chapter  21
19 Pages

Ecological Aspects of Selenosis on Rangelands

WithH.F. Mayland, L.F. James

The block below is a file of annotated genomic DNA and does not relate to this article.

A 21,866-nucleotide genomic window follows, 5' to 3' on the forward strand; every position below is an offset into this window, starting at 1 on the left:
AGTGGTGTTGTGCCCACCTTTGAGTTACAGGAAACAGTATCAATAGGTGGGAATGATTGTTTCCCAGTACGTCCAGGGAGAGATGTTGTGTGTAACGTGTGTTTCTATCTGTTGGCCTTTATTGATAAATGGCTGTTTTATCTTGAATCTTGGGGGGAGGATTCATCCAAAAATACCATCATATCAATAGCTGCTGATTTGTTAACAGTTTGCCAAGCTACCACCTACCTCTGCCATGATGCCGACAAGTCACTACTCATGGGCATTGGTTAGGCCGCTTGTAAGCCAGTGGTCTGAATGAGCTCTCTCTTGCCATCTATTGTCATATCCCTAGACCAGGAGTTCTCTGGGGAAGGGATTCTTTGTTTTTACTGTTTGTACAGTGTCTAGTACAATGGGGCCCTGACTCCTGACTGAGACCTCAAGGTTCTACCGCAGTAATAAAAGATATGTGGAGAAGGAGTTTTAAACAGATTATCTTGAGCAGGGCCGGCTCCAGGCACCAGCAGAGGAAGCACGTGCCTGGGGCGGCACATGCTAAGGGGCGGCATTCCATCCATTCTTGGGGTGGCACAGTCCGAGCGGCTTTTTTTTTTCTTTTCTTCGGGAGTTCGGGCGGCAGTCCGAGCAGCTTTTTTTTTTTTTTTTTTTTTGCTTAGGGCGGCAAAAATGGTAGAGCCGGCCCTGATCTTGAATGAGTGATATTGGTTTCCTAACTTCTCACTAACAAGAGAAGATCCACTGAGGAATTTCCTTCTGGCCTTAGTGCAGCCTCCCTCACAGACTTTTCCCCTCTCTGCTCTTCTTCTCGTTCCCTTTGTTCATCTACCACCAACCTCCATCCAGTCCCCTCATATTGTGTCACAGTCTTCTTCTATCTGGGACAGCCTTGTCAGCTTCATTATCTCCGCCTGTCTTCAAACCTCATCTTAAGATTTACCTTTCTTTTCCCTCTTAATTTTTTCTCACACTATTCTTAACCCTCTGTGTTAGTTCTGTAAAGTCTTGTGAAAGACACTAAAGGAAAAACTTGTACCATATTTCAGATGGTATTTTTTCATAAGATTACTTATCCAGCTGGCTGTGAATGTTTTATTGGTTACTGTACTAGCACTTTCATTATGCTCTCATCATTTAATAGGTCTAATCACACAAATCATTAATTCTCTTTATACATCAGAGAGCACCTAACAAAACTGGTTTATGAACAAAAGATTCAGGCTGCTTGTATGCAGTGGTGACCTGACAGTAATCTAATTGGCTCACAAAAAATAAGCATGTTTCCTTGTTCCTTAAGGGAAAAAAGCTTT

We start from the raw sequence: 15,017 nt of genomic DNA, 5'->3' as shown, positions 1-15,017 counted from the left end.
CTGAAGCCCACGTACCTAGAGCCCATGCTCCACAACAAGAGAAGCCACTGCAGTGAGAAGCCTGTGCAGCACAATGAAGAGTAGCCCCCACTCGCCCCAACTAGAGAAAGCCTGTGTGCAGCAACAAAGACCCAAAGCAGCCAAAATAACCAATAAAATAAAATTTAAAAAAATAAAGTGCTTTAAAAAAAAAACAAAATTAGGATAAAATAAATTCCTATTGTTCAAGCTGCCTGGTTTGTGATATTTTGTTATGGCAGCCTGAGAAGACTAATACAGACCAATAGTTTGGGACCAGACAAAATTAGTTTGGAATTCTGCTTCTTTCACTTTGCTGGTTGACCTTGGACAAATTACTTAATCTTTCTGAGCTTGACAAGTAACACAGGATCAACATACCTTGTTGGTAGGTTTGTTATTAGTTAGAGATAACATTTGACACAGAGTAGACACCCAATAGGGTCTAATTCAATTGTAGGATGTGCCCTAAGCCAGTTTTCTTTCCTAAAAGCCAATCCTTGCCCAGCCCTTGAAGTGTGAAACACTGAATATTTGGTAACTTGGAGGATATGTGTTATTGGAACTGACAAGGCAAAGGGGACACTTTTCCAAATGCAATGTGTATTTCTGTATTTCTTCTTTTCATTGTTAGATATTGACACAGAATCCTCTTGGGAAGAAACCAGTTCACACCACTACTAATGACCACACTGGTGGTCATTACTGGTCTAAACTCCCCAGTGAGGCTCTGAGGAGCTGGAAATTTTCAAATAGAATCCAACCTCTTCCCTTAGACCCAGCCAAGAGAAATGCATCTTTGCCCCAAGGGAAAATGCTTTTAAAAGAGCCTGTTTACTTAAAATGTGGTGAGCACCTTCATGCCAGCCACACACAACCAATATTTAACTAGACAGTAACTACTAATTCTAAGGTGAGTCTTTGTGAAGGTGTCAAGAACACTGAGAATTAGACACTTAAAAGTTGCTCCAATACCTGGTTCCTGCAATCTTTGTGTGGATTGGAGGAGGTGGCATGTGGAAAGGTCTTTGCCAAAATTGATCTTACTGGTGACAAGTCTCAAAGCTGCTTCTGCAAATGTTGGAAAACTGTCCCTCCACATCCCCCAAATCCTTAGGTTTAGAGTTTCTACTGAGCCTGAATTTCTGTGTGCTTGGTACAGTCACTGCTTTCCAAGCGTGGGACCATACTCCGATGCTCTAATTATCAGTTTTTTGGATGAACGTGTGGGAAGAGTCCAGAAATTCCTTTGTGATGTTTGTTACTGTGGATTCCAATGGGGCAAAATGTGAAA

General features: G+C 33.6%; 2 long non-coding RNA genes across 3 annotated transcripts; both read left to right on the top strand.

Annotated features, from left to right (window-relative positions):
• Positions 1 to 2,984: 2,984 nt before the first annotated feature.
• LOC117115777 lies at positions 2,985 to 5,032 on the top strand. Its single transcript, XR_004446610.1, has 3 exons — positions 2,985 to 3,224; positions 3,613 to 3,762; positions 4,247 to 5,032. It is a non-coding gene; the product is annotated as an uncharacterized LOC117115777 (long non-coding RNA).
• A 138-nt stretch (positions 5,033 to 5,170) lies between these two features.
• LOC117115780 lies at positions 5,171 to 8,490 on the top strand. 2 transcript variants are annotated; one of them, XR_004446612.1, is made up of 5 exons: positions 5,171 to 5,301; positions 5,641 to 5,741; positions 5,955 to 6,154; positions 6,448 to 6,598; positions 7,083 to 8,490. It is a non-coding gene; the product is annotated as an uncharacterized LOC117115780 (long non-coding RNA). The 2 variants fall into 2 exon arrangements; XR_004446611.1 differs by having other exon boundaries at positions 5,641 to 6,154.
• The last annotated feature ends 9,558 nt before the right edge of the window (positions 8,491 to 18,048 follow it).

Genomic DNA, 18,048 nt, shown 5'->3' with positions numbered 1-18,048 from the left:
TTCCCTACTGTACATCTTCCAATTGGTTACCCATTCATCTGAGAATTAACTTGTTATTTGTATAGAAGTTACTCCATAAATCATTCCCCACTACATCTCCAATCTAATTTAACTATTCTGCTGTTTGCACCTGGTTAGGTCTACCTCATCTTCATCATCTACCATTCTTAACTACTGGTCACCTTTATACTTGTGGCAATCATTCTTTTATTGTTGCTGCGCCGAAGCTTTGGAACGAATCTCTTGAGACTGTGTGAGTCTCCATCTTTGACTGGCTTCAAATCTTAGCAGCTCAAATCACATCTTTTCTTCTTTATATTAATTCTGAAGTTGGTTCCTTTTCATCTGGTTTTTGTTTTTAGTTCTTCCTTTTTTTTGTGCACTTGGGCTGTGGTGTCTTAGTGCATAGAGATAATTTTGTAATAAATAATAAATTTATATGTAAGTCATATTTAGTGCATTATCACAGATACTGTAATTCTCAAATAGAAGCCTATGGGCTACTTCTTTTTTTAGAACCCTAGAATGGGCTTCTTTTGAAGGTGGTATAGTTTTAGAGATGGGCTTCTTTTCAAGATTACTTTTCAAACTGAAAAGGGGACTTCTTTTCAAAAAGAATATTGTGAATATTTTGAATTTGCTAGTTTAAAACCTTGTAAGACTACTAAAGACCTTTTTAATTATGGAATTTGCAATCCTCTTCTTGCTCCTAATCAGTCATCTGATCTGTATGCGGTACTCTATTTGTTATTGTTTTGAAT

This chapter describes the ecological aspects of excess selenium (Se) on rangelands. The chemical forms of Se present in soils and sediments are closely related to the oxidation-reduction potential and pH of the soil. Inorganic Se exists in the selenate or selenite form in aerated, alkaline soils that predominate on western rangelands. J. W. Hamilton and O. A. Beath measured Se uptake by rangeland forbs and grasses from selenite, selenate, and organic Se sources. Generalizations concerning the acute toxicity of Se to animals are exceedingly difficult to make because of the large array of chemical compounds, aqueous solubility, methods of administration, animal species, and variability within species. Urine is the primary route of Se excretion by monogastric animals, regardless of whether the Se is given orally or injected. Volatile Se compounds are naturally released into the atmosphere as a result of biological activity in aquatic and terrestrial ecosystems.